What is EMDR?
EMDR (Eye Movement Desensitisation and Reprocessing) aims to reduce the distressing memories following a traumatic event. EMDR was originally developed to treat adults with PTSD (post-traumatic stress disorder) however, it is also used to treat other conditions which are thought to arise out a significant past event. EMDR is known to successfully treat:
- performance anxiety
- phobias and fears
- low self-esteem
Sometimes, a distressing or traumatic memory can surface itself in the mind as if the original event is happening all over again. A person can re-experience images, sensations and thoughts experienced many years previously. And sometimes, no matter how much a person wants to move on with their lives, the event replays itself again and again uninvited and can be overwhelming and intense.
Sometimes these events emerge as flashbacks or nightmares. Sometimes it is more subtle. An everyday happening can recall the trauma and the individual reports that they have behaved disproportionately and seeming uncontrollably to the confusion of themselves and others.
Trauma therapies help individuals process memories and the sights, sounds, smells, thoughts and feelings which are ‘stuck’ in the past and triggered by harmless happenings in the present. While these unpleasant memories cannot be erased, Eye Movement Desensitisation Reprocessing (EMDR) can help the experiences become ‘unstuck’ to store them like ordinary memories which cause less distress.
EMDR works by alternating left-right stimulation of the brain with eye movements, sounds or taps. This simulates what happens naturally during REM sleep (Rapid Eye Movement).
Frequently Asked Questions
EMDR East London
What will happen in an EMDR therapy session?
Before EMDR treatment begins, your therapist will talk you through the theory, answering any questions you may have. At this point your therapist will spend some time going through relaxation exercises (these may include guided meditations or breathing techniques) to utilise during the treatment and during times of stress outside of your sessions. Therapists refer to this second phase as preparation.
At this point you will be led through phases three to six. You will now target specific distressing memories with eye movements or other forms of left-right stimulation such as taps or sounds. To start with you will be asked to select an image to represent the event and then to think about positive and negative thoughts, the amount of distress you feel and where you feel it in your body. Your therapist will then use bilateral eye movements (or taps or sounds) in a series of ‘sets’ lasting around 25 seconds. After each set, you will be asked for feedback on your experience during the preceding set, before starting the eye movements again. Your therapist may also ask you to recall the orginal memory and ask you how it seems to you now. This will continue until your distress has cleared (or is reduced as much as possible) and you are experiencing more positive thoughts and feelings.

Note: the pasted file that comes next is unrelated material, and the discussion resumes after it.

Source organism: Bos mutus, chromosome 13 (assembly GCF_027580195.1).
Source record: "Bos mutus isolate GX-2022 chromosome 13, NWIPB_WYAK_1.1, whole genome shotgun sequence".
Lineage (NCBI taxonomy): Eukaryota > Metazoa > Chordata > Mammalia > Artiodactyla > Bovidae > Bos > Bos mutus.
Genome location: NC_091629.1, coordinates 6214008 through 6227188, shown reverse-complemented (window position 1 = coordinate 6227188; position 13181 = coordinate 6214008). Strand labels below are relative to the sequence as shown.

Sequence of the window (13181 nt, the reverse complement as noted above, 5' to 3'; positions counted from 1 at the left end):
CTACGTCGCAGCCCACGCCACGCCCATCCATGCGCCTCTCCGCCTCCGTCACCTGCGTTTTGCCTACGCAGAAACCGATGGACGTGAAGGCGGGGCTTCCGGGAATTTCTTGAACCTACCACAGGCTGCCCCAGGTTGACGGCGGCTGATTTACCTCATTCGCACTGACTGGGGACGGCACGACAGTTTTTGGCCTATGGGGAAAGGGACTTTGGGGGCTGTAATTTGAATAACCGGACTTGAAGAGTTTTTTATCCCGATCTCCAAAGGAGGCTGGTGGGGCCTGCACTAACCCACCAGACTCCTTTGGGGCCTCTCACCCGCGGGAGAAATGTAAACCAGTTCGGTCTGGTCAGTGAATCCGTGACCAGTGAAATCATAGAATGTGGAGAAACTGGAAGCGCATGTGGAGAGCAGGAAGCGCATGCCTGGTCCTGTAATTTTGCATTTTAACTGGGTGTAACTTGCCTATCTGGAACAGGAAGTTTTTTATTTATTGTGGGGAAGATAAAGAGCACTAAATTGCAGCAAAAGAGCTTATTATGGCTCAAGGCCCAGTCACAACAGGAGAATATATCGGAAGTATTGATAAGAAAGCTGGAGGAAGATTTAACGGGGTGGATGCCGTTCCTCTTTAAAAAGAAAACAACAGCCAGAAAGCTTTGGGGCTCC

The seventh phase is known as closure and it offers you time to feel calm again using the relaxation exercises you learnt at the beginning of the session. Finally, the eighth phase is called re-evaluation – and this is effectively the first step in your next session.
Is EMDR hypnosis?
EMDR is not considered a form of hypnosis. You will remain fully conscious and aware at all times during your session and you will have total control over what is happening. If at any point you feel uncomfortable or unable to continue – simply make your therapist aware.
How many sessions will I need?
We would advise an absolute minimum of six sessions. However, this would need to be discussed with your therapist and reviewed throughout your treatment. EMDR is a powerful therapeutic tool and the effects could be active between sessions. It is therefore also important that you are able to commit to at least one session a week.
How are eye movements encouraged? Or what if I have eye difficulties and can not make rapid eye movements?
The therapist helps guide the speed on your eye movements by using a ‘light bar’ and asking you to follow a light on it which will move back and forth across your visual field. If for whatever reason it is decided not to use eye movements, bilateral stimulation can be created through sound or touch. You could be asked to wear headphones which generate clicks alternating from left to right or small hand-held vibrating pads which buzz alternately from one hand to another.